The Associated Press
OLYMPIA — Gov. Jay Inslee has denied a recommendation from the state’s clemency board to grant a shortened sentence to a woman who is in the midst of a 22-year sentence for her role in a deadly group attack on a 64-year-old man that occurred when she was 14.
Inslee’s attorney, Nicholas Brown, sent Marriam Oliver’s attorney a letter last week explaining his reasoning behind the decision. In September, the state’s Clemency and Pardons Board unanimously voted that Oliver, now 26, should be released in three years, as long as she doesn’t have any infractions on her prison record during that time.
Oliver was one of five teens and an adult, Barbara Marie Opel, who either pleaded guilty or were convicted in the 2001 beating and stabbing death of Jerry Dean Heimann at his Everett home.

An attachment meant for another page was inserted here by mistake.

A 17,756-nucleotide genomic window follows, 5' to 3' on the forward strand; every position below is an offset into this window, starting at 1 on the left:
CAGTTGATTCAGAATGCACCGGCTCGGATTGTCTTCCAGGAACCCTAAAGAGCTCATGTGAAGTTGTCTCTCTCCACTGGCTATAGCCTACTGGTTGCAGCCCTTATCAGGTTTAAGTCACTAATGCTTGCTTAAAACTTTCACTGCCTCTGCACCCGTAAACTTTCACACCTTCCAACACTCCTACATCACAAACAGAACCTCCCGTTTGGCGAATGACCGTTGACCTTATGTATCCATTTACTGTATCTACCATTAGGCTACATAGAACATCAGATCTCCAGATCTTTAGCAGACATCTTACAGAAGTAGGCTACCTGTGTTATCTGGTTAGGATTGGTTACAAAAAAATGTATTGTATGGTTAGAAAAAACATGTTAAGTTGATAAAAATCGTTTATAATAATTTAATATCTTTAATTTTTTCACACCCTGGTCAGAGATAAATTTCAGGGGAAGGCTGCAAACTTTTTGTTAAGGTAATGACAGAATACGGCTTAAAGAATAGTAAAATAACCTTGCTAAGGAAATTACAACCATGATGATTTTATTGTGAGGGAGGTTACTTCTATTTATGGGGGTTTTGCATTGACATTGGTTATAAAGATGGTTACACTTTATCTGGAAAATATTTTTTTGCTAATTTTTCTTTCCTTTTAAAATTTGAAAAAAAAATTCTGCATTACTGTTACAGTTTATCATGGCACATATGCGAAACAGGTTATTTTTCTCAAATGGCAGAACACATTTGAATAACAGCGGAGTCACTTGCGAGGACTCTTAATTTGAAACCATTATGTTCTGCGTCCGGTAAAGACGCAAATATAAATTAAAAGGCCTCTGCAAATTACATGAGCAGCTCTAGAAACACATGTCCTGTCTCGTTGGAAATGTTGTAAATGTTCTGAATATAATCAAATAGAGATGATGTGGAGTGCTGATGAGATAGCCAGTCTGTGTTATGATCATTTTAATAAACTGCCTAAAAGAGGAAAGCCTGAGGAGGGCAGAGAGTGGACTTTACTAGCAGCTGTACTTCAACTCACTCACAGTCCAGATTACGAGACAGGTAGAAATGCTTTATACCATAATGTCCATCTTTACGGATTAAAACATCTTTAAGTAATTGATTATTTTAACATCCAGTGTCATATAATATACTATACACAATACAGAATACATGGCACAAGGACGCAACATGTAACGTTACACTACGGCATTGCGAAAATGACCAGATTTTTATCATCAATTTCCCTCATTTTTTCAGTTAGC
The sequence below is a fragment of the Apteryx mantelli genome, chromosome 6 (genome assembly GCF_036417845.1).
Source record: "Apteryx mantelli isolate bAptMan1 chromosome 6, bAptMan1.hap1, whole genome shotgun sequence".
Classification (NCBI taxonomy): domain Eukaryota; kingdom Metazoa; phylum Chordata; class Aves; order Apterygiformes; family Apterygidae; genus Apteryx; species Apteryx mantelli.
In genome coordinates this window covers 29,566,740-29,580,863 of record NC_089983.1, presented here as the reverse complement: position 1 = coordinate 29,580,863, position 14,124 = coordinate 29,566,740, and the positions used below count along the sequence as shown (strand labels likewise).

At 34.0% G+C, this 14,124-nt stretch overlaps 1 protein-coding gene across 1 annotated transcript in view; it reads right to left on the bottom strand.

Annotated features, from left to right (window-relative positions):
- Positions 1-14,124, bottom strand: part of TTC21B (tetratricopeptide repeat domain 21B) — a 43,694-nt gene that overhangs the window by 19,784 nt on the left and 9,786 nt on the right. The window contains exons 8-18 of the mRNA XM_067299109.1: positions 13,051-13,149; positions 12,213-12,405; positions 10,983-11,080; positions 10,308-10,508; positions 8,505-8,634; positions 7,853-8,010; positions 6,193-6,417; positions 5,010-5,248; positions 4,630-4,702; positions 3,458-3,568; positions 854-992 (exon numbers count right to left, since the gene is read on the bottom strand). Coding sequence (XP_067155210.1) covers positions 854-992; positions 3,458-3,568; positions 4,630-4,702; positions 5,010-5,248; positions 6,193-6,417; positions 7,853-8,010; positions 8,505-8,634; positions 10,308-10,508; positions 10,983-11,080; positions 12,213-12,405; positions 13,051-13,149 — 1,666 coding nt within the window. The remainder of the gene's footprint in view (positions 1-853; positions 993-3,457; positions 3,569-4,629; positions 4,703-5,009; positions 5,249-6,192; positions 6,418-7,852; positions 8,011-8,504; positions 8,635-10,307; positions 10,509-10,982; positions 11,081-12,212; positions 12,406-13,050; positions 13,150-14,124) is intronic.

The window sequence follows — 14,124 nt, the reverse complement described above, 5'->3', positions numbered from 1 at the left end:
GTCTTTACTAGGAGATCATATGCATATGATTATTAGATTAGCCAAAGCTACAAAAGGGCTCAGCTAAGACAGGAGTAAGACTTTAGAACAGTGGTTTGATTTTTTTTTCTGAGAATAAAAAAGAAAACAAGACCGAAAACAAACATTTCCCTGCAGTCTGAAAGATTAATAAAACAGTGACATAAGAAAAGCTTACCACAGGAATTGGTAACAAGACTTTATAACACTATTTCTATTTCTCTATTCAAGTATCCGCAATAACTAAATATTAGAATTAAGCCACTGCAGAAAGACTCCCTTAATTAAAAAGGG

Opel was hired by Heimann as a caregiver to his elderly mother, and recruited her own 13-year-old daughter and other teens, including Oliver, to kill him so she could get control of his bank account.
Barbara Opel was sentenced in 2003 to life in prison without parole. Her daughter, Heather, is serving a 22-year sentence. Heather Opel’s boyfriend, Jeff Grote, was 17 at the time of the crime and pleaded guilty to first-degree murder in Heimann’s death. He is serving a 50-year sentence.
Kyle Boston, 14 at the time of the slaying, was sentenced to 18 years behind bars after pleading guilty to second-degree murder.
Boston’s cousin from Marysville, then 13, was convicted of first-and second-degree murder in juvenile court in 2001 and has since been released. In Washington, youths sentenced in juvenile court cannot be imprisoned past the age of 21.